This is the show-stopping summer dessert to pull out when you really want to impress guests. In classic Italian tradition, a rich, creamy, almost silken apricot and almond filling is juxtaposed with flaky pastry. It takes a little time. But the oohs and aahs that each forkful bring are worth every moment of effort.Angie Zoobkoff

Apricot Frangipane Tart FAQs

What is orange blossom water?

Orange blossom water brings the subtle essence of orange to recipes. Sorta as if someone had waved an orange over a vial of water and chanted some incantations. It’s made from orange blossoms rather than orange zest so it lends your recipes a lighter, arguably lovelier, lilt than you may expect.

What is frangipane?

Frangipane is a sweet custard made from almonds, butter, sugar, and eggs that is often used in tarts and pies. It can be made with other nuts too, and occasionally, liquor is added to the mixture. It’s not the same as marzipan, which is a thick paste.

Plate with an slice of apricot tart filled with frangipane and topped with chopped pistachios.

Apricot Tart with Frangipane

5 / 5 votes
This apricot tart is full of fresh apricots that are sitting on a buttery frangipane, or almond cream, all nestled in a crumbly sweet tart shell. On top are chopped pistachios, for the wow factor.
David Leite
Servings8 servings
Calories658 kcal
Prep Time1 hour
Cook Time1 hour 40 minutes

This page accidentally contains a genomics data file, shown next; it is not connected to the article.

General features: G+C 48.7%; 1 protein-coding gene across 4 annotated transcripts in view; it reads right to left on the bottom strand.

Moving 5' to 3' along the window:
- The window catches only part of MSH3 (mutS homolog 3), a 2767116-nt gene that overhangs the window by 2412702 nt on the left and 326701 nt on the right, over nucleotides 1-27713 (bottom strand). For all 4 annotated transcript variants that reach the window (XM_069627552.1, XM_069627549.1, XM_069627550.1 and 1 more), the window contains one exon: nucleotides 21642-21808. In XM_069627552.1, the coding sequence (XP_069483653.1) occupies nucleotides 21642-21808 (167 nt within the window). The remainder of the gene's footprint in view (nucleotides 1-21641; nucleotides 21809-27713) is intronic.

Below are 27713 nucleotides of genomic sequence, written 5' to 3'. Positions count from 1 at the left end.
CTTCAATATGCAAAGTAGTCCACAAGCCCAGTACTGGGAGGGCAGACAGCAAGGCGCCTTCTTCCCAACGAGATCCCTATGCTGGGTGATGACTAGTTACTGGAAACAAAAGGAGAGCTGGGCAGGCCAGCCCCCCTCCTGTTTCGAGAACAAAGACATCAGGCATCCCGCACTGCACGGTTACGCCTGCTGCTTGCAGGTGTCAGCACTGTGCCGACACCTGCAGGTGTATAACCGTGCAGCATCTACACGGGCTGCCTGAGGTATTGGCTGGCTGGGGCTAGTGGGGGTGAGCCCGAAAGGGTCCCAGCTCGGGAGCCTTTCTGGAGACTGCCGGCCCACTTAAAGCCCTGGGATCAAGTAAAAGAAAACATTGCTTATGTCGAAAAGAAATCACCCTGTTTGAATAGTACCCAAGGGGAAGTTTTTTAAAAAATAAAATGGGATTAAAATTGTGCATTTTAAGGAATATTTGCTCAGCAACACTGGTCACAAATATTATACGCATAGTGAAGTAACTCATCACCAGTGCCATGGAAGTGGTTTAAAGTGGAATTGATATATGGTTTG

Total Time4 hours


  • 9-inch (23-cm) fluted tart pan with a removable bottom


For the pastry

  • 1 1/2 cups all-purpose flour, plus extra for dusting
  • 1 teaspoon mahleb (mahlepi) powder (optional)
  • Pinch table salt
  • 1 1/2 sticks (6 oz) cold unsalted butter, cut into pieces
  • 1/4 cup confectioners’ sugar
  • 2 large egg yolks

For the filling

  • 1 1/2 sticks (6 oz) unsalted butter, softened, plus extra for the pan
  • 1 cup superfine sugar
  • 1 cup whole blanched almonds
  • 2 large eggs
  • 1 tablespoon orange blossom water
  • 6 ripe apricots, halved and pitted
  • 2 tablespoons chopped unsalted pistachio nuts


Make the pastry

  • In a food processor, add the flour, mahleb powder, if using, salt, and butter in a food processor and pulse to combine. Toss in the confectioners’ sugar and egg yolks and pulse until the mixture starts to come together into a dough.
  • Turn the dough out onto a lightly floured work surface and then gather it into a ball and gently flatten it to a disk, wrap it in plastic wrap, and refrigerate for an hour.
  • Butter a 9-inch (23-cm) fluted tart pan with a removable bottom. Grab a hand grater and use the coarse side to grate the pastry dough into the tart pan. Gently press the dough into the pan and up the sides, making sure that the bottom and sides are evenly covered and there are no gaps. [Editor’s Note: We know. This seems like a ridiculously unconventional way to make a crust. But trust us. It works. Trust us. Resist the urge to simply pat the dough into place.] Refrigerate for 30 minutes.
  • Meanwhile, preheat the oven to 400°F (200°C).
  • Line the pastry with a sheet of parchment paper and fill the crust with uncooked beans or rice to weight it and hold it in place. Then bake the pastry for 15 minutes.
  • Slowly and carefully remove the paper along with the beans or rice. Some of the pastry may separate; if this happens, gently press it back together with the back of a spoon. Bake the uncovered pastry until lightly golden, 7 to 15 minutes more. If the crust begins to brown at the edges, loosely cover the edges with a thin strip of aluminum foil.
  • Let the crust cool completely while you make the filling.